Recovering Hegel from the Critique of Leo Strauss

Recovering Hegel from the Critique of Leo Strauss : The Virtues of Modernity

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Recovering Hegel from the Critique of Leo Srauss offers a defense of modernity against the critique of the influential mid-twentieth century political philosopher, Leo Strauss. Strauss, whose influence on contemporary conservative political theory is well documented, discovered the ground of much of what he found wanting in contemporary political and social life to lie in the philosophy of the 19th century German philosopher, G. W. F. Hegel. Specifically, Strauss accused Hegel of being the greatest exponent of historicism and thus the relativism that afflicts modern thought. Ultimately, according to Strauss, this has led to the nihilism and general mediocrity that characterizes modern western culture. In this book, Sara MacDonald and Barry Craig examine Strauss's reading of Hegel and argue that in fact it is a mis-reading. Contrary to Strauss's interpretation, this book holds that Hegel was no relativist and in fact sought to show the compatibility of objective, eternal truth with modern human subjectivity.
At the same time, it illustrates the way in which Hegel's thought prepared the ground for enlightened modern liberal democracies and also remains relevant to current social and political conversations.
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Product details

  • Hardback | 164 pages
  • 157.48 x 231.14 x 17.78mm | 612.35g
  • Lexington Books
  • Lanham, MD, United States
  • English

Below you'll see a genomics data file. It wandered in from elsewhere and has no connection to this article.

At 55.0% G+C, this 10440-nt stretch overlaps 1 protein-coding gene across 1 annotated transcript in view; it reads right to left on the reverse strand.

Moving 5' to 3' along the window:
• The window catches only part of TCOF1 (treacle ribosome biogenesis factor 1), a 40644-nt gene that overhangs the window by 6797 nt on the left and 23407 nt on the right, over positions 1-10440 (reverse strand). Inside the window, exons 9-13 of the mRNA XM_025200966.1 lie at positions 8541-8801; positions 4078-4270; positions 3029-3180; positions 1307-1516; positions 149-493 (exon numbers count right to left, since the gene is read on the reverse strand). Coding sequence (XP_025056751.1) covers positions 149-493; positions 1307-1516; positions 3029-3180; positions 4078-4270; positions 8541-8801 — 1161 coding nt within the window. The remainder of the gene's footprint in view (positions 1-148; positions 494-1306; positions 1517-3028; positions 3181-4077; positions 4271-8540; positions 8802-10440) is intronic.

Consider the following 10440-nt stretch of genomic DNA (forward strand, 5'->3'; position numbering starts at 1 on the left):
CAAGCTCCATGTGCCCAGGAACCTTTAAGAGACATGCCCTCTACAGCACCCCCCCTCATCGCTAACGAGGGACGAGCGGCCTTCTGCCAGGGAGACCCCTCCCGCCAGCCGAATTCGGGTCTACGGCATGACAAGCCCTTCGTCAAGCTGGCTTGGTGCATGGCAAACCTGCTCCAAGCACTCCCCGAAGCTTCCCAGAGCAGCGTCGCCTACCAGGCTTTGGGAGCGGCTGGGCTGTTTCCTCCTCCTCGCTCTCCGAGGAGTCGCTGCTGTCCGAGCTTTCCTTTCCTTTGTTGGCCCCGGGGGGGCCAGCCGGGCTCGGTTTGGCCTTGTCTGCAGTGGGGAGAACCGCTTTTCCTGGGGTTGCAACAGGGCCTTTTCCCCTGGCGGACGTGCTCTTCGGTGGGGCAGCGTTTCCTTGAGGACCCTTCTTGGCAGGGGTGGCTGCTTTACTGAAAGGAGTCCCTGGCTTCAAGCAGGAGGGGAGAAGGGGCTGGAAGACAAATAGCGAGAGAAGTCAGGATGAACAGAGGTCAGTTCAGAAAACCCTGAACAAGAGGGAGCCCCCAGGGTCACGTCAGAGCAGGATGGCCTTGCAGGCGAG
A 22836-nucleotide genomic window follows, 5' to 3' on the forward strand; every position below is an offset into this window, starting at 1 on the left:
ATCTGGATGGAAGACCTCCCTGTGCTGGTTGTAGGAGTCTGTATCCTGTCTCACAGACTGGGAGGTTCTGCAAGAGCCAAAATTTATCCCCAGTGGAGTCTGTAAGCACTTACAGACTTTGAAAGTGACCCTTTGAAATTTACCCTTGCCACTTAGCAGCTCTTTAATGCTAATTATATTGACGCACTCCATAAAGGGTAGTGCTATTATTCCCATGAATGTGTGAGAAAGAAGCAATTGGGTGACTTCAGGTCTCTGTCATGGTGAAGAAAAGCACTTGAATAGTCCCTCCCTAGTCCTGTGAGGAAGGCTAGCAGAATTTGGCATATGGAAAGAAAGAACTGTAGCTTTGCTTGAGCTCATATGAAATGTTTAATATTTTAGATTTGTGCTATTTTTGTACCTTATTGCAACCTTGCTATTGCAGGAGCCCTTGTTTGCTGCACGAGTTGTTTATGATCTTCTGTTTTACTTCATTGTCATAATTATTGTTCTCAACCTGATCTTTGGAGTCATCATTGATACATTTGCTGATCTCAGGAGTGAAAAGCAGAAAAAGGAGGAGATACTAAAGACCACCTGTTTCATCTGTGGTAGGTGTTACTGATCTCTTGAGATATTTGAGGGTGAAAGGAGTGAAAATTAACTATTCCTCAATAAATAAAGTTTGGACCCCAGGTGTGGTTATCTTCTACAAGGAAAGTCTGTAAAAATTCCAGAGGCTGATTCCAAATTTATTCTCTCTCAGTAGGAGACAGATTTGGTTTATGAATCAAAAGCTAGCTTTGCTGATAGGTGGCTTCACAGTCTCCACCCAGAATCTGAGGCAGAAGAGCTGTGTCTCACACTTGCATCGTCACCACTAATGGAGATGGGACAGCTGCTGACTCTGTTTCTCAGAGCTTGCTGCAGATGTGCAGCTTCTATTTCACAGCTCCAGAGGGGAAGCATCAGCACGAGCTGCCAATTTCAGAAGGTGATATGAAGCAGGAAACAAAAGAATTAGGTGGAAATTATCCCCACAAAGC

• 0739183974
  • 9780739183977
  • 1,786,166

Review quote

This useful book explores, and defends, Hegel's political philosophy in response to Leo Strauss's critique of Hegel's defense of modernity. The authors have some sympathy for Strauss's critique of modernity, but they argue that Hegel anticipated Strauss's reservations about modernity, and they agree with Hegel, contra Strauss, that virtue and freedom can be reconciled. Review Of Politics Craig and MacDonald have given an impressive defense of Hegel and of modern life. In particular, they respond to Leo Strauss's critique of Hegel and his preference for ancient political thought, demonstrating that Hegel properly understood many of the concerns that underlie Strauss's turn to the ancients. With great detail and subtlety, the authors show the extent to which Strauss is influenced by Kojeve's interpretation of Hegel as a secular thinker. Not only does Hegel evade Strauss's criticisms, they argue, but he also gives a better defense than Strauss of political life as well as philosophy. The authors write with clarity and grace. Their book should be read and pondered by anyone who cares about the modern world, the relation between faith and reason, and humanity's prospects for the future. -- Mary Nichols, Baylor University Craig and MacDonald reopen the now over fifty year old debate between Leo Strauss and Alexandre Kojeve, which found expression in the collaborative volume On Tyranny. Unlike almost all who are interested in this quarrel, these authors seek to vindicate the Kojevian, or rather the Hegelian, side of the dispute: their chief approach is to deny that Kojeve can rightly speak for Hegel. Strauss, they argue, may have the best of Kojeve, but he does not have the best of the authentic Hegel, for he ignores the theological and metaphysical foundations of Hegelian thought. With Hegel in hand the authors attempt to vindicate modernity from Strauss's famous critique. This is a challenging and rewarding interpretation both for those who lean toward Strauss and those who lean toward Kojeve in this debate. -- Michael Zuckert, University of Notre Dame
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About Sara MacDonald

Sara MacDonald is associate professor and director of the Great Books Program at St. Thomas University, Canada. Barry Craig is associate professor in the Department of Philosophy and vice-president (academic) at St. Thomas University, Canada.
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Table of contents

Preface Introduction Chapter One: Strauss's Critique of Modernity Chapter Two: Faith and Reason Chapter Three: Hegelian Freedom Chapter Four: Modern Morality Chapter Five: Ethical Realities Conclusion
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